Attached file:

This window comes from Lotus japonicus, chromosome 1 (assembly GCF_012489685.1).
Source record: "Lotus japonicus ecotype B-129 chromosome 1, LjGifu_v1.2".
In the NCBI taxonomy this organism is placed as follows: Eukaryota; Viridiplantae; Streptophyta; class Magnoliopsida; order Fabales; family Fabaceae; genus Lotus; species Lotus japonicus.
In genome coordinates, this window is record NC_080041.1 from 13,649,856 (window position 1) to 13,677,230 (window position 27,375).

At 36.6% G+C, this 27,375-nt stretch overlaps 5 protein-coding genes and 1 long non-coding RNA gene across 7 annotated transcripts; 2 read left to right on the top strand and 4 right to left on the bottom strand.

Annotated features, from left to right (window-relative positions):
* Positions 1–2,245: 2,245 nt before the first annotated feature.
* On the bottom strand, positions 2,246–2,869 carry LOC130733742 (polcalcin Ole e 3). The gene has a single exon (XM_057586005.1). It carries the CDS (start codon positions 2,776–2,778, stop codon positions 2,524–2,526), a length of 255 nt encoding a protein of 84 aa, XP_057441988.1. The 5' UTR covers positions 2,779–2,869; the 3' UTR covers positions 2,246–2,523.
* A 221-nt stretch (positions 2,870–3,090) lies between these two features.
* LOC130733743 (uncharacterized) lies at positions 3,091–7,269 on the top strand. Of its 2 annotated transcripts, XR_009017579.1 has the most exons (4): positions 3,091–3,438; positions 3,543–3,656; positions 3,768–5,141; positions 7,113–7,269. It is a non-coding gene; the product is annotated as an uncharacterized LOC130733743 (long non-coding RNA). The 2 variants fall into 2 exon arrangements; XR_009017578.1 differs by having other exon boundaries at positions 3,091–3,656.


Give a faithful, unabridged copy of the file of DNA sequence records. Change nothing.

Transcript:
This window comes from Lotus japonicus, chromosome 1 (assembly GCF_012489685.1).
Source record: "Lotus japonicus ecotype B-129 chromosome 1, LjGifu_v1.2".
In the NCBI taxonomy this organism is placed as follows: Eukaryota; Viridiplantae; Streptophyta; class Magnoliopsida; order Fabales; family Fabaceae; genus Lotus; species Lotus japonicus.
In genome coordinates, this window is record NC_080041.1 from 13,649,856 (window position 1) to 13,677,230 (window position 27,375).

At 36.6% G+C, this 27,375-nt stretch overlaps 5 protein-coding genes and 1 long non-coding RNA gene across 7 annotated transcripts; 2 read left to right on the top strand and 4 right to left on the bottom strand.

Annotated features, from left to right (window-relative positions):
* Positions 1–2,245: 2,245 nt before the first annotated feature.
* On the bottom strand, positions 2,246–2,869 carry LOC130733742 (polcalcin Ole e 3). The gene has a single exon (XM_057586005.1). It carries the CDS (start codon positions 2,776–2,778, stop codon positions 2,524–2,526), a length of 255 nt encoding a protein of 84 aa, XP_057441988.1. The 5' UTR covers positions 2,779–2,869; the 3' UTR covers positions 2,246–2,523.
* A 221-nt stretch (positions 2,870–3,090) lies between these two features.
* LOC130733743 (uncharacterized) lies at positions 3,091–7,269 on the top strand. Of its 2 annotated transcripts, XR_009017579.1 has the most exons (4): positions 3,091–3,438; positions 3,543–3,656; positions 3,768–5,141; positions 7,113–7,269. It is a non-coding gene; the product is annotated as an uncharacterized LOC130733743 (long non-coding RNA). The 2 variants fall into 2 exon arrangements; XR_009017578.1 differs by having other exon boundaries at positions 3,091–3,656.